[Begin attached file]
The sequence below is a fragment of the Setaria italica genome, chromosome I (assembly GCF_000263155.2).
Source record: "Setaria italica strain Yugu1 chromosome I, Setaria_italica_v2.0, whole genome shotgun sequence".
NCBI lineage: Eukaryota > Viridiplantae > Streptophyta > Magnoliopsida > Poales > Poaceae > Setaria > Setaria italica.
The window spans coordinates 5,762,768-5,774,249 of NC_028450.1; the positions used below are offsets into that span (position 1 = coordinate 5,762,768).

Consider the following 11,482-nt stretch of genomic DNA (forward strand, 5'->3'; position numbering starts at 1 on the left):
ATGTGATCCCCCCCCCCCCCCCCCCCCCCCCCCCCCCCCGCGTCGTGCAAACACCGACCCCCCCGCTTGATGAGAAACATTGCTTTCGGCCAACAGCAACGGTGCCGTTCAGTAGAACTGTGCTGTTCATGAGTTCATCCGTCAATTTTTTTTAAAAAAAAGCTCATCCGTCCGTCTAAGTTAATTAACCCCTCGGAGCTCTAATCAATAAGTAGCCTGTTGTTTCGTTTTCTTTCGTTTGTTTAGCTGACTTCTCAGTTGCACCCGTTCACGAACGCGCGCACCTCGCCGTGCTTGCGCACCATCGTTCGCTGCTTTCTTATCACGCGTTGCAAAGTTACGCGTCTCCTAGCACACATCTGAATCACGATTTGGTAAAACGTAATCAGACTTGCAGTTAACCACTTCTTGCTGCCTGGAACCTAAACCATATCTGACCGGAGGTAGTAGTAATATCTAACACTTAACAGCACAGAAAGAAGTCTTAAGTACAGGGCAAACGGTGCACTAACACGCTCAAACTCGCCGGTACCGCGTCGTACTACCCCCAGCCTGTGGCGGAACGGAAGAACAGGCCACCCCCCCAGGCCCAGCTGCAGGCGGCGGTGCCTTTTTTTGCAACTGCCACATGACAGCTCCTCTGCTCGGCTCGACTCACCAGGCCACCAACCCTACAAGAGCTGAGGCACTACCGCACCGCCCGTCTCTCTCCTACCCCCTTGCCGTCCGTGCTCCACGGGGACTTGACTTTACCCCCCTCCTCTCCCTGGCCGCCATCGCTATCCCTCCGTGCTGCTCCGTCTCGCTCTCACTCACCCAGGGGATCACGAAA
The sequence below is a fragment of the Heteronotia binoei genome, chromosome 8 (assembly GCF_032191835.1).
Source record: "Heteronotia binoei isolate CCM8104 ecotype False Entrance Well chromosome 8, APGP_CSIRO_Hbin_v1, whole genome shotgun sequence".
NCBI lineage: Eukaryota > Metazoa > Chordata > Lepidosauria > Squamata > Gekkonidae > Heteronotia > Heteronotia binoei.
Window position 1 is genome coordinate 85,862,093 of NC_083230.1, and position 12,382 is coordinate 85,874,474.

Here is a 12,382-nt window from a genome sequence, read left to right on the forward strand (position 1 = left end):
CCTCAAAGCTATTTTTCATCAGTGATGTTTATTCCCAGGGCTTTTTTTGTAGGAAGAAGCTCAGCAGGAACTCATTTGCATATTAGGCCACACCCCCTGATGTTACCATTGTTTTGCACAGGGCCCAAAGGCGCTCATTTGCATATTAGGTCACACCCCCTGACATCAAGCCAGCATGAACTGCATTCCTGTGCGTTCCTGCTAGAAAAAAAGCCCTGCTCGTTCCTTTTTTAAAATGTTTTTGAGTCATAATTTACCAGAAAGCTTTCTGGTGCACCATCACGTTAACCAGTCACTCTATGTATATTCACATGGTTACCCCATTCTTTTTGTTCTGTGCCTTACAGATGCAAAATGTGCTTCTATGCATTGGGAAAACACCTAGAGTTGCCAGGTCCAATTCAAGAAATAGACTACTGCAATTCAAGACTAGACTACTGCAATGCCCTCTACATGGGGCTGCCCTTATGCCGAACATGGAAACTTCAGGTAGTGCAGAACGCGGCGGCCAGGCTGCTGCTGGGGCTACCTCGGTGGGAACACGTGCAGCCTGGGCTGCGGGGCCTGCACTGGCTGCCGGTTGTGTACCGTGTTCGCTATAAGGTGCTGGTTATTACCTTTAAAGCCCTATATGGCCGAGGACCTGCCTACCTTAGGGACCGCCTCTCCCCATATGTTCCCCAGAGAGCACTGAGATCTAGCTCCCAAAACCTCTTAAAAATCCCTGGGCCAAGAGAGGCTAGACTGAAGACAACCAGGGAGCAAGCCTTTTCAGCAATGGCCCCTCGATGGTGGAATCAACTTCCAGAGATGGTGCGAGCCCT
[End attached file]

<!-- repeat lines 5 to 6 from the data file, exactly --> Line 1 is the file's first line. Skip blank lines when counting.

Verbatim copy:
Consider the following 11,482-nt stretch of genomic DNA (forward strand, 5'->3'; position numbering starts at 1 on the left):
ATGTGATCCCCCCCCCCCCCCCCCCCCCCCCCCCCCCCCGCGTCGTGCAAACACCGACCCCCCCGCTTGATGAGAAACATTGCTTTCGGCCAACAGCAACGGTGCCGTTCAGTAGAACTGTGCTGTTCATGAGTTCATCCGTCAATTTTTTTTAAAAAAAAGCTCATCCGTCCGTCTAAGTTAATTAACCCCTCGGAGCTCTAATCAATAAGTAGCCTGTTGTTTCGTTTTCTTTCGTTTGTTTAGCTGACTTCTCAGTTGCACCCGTTCACGAACGCGCGCACCTCGCCGTGCTTGCGCACCATCGTTCGCTGCTTTCTTATCACGCGTTGCAAAGTTACGCGTCTCCTAGCACACATCTGAATCACGATTTGGTAAAACGTAATCAGACTTGCAGTTAACCACTTCTTGCTGCCTGGAACCTAAACCATATCTGACCGGAGGTAGTAGTAATATCTAACACTTAACAGCACAGAAAGAAGTCTTAAGTACAGGGCAAACGGTGCACTAACACGCTCAAACTCGCCGGTACCGCGTCGTACTACCCCCAGCCTGTGGCGGAACGGAAGAACAGGCCACCCCCCCAGGCCCAGCTGCAGGCGGCGGTGCCTTTTTTTGCAACTGCCACATGACAGCTCCTCTGCTCGGCTCGACTCACCAGGCCACCAACCCTACAAGAGCTGAGGCACTACCGCACCGCCCGTCTCTCTCCTACCCCCTTGCCGTCCGTGCTCCACGGGGACTTGACTTTACCCCCCTCCTCTCCCTGGCCGCCATCGCTATCCCTCCGTGCTGCTCCGTCTCGCTCTCACTCACCCAGGGGATCACGAAA